I know that the limit of a Riemann sum is a definite integral. For example:


However, when I ask Mathematica to evaluate the Limit expression, it evaluates the integral (it gives me $\cos{5} - \cos{8}$). Is there a way to obtain the symbolic definite integral as the result?

I tried to change $\lim_{n\to\infty}\sum_{k=1}^{n}\sin{(5+3\frac{k}{n})}\frac{3}{n}$ to $\lim_{n\to\infty}\sum_{k=1}^{n}\sin{(a+b\frac{k}{n})}\frac{b}{n}$ and I still get $\cos{a} - \cos{a + b}.$


closed as off-topic by Michael E2, MarcoB, m_goldberg, corey979, J. M. is away Jan 22 '17 at 16:29

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  • $\begingroup$ Please edit your post to include the code that you entered in Mathematica, properly formatted in code blocks. Click the grey question mark on the right side of the editing toolbar for formatting help. Welcome to Mathematica.stackexchange! $\endgroup$ – march Dec 14 '16 at 19:07
  • $\begingroup$ The question is rather unclear for me. Mathematica is capable of summing trigonometric series, so it will of course quickly sum the one you have. $\endgroup$ – J. M. is away Dec 15 '16 at 1:55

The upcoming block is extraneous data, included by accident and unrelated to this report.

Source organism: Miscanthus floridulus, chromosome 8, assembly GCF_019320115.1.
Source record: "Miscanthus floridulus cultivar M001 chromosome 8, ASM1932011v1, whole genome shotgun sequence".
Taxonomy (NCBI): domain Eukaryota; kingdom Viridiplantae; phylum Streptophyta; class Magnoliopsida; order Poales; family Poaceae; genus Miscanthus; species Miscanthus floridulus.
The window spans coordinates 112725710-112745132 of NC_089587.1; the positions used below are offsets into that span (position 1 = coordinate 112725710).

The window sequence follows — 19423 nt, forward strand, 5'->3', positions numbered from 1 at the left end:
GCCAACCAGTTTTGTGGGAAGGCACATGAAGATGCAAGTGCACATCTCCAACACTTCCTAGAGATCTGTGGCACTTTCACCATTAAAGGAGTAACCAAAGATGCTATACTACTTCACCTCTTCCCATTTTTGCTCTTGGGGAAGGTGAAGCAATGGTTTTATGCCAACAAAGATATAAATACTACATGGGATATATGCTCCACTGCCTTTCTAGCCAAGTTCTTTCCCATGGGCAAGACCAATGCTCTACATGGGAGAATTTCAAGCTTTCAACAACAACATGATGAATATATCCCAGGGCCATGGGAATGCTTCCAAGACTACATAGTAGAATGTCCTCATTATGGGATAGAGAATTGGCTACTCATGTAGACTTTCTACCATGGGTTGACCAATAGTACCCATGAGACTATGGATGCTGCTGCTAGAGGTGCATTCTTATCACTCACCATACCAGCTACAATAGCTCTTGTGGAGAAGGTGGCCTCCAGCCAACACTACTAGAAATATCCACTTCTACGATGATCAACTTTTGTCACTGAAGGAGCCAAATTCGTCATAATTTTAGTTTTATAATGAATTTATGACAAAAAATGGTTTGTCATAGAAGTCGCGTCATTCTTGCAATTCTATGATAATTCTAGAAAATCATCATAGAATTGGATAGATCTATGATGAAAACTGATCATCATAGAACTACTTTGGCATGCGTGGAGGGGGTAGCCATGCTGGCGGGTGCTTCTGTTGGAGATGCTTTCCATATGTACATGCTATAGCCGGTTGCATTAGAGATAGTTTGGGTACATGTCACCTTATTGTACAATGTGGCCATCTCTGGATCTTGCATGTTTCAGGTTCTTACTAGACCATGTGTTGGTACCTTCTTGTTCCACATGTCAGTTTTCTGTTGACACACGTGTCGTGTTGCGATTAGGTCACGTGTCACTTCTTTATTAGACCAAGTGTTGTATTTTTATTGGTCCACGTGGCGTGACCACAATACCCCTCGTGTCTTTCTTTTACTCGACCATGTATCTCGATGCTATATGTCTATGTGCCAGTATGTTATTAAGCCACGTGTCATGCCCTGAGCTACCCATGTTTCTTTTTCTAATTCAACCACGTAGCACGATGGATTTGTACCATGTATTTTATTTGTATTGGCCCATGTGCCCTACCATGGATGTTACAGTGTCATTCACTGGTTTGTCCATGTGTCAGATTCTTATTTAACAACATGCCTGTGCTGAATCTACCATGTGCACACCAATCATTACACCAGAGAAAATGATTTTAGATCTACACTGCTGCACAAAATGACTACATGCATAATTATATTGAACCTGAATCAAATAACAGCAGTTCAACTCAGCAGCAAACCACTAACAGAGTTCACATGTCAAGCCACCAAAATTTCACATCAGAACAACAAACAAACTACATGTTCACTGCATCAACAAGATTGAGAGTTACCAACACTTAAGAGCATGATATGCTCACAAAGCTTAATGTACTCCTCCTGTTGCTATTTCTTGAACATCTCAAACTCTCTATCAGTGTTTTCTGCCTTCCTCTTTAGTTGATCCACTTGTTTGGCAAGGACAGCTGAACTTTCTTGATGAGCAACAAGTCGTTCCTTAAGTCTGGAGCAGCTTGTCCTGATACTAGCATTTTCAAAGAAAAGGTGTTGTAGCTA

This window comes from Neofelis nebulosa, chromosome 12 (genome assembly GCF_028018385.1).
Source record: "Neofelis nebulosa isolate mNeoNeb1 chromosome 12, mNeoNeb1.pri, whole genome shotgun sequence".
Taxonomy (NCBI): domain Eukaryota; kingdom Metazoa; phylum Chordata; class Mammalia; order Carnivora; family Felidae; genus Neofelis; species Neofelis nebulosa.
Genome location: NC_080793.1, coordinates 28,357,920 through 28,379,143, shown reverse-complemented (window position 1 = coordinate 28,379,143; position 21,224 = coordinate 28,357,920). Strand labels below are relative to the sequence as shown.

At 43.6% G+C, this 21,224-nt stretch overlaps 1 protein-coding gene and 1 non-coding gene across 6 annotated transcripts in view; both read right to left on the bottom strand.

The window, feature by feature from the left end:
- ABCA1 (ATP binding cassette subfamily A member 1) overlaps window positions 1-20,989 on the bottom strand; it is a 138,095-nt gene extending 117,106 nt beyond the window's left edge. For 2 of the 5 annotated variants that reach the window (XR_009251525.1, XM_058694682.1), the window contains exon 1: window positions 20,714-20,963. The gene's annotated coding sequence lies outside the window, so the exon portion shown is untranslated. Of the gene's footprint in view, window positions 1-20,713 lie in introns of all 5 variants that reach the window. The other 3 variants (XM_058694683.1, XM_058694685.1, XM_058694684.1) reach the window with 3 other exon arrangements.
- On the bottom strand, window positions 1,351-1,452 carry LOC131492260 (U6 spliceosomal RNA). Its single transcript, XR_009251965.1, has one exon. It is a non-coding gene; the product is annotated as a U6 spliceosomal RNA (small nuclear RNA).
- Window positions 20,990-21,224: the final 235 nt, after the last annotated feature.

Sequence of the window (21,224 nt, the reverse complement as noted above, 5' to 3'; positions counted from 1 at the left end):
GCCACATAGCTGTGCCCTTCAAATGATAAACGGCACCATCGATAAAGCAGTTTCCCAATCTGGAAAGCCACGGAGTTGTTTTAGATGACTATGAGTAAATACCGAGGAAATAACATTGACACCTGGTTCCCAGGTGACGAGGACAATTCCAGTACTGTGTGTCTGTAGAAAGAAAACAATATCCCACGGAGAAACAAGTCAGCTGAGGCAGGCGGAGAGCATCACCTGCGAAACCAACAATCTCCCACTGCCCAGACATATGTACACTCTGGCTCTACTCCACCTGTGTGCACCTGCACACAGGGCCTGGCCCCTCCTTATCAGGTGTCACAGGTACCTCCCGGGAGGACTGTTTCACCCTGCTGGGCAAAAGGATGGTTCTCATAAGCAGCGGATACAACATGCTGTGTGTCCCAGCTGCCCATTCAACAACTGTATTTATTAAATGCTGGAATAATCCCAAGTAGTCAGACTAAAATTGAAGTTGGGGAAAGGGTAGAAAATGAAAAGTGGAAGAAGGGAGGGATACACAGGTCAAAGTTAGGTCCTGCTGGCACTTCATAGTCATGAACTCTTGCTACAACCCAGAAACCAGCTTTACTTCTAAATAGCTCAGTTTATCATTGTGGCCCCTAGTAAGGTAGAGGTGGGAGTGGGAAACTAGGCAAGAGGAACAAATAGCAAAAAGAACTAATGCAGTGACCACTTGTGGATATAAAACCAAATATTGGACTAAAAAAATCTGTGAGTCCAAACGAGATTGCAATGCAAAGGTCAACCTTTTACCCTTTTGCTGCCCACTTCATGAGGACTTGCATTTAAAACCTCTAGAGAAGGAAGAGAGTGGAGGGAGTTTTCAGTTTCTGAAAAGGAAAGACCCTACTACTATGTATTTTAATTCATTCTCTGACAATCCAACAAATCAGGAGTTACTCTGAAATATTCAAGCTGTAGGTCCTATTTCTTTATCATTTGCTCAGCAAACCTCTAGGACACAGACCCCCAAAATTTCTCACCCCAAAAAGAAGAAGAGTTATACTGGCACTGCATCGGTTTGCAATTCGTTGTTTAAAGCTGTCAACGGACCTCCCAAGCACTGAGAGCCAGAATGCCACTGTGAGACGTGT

• $\begingroup$ The simple answer is: no. Mathematica can confirm that the Riemann sum is the same as the definite integral, but it can not deliver the evaluation you ask for. $\endgroup$ – m_goldberg Jan 22 '17 at 6:58
  • 2
    $\begingroup$ I'm voting to close this question as off-topic because the OP is asking for functionality that is not supported given the constraints the OP is putting on the solution. $\endgroup$ – m_goldberg Jan 22 '17 at 6:58

$\lim_{n\to \infty } \, \left(\sum _{k=1}^n \frac{3 \sin \left(\frac{3 k}{n}+5\right)}{n}\right)=\int_a^b \sin (x) \, dx$

Limit[Sum[Sin[5 + 3*(k/n)]*(3/n), {k, 1, n}], n -> Infinity] == Integrate[Sin[x], {x, a, b}]

N[FindInstance[Limit[Sum[Sin[5 + 3*(k/n)]*(3/n), {k, 1, n}], n -> Infinity] == Integrate[Sin[x], {x, a, b}], {a, b}]]

$\{\{a\to 3.3\, +1.6 i,b\to -292.035+1.76303 i\}\}$


Calculate your Limit with variables instead of numbers:

      lim[x_] = Limit[Sum[Sin[a + x*(k/n)]*(x/n), {k, 1, n}], n -> Infinity]
     (*  Cos[a] - Cos[a + x]  *)

Get the integrand of the integral by diffentiating:

   integrand[x_] =  D[lim[x], x]

              (*  Sin[a + x]  *)

Test it with a slight change of integration limit:

        Integrate[integrand[y], {y, 0, x}]

         (* Cos[a] - Cos[a + x] *)

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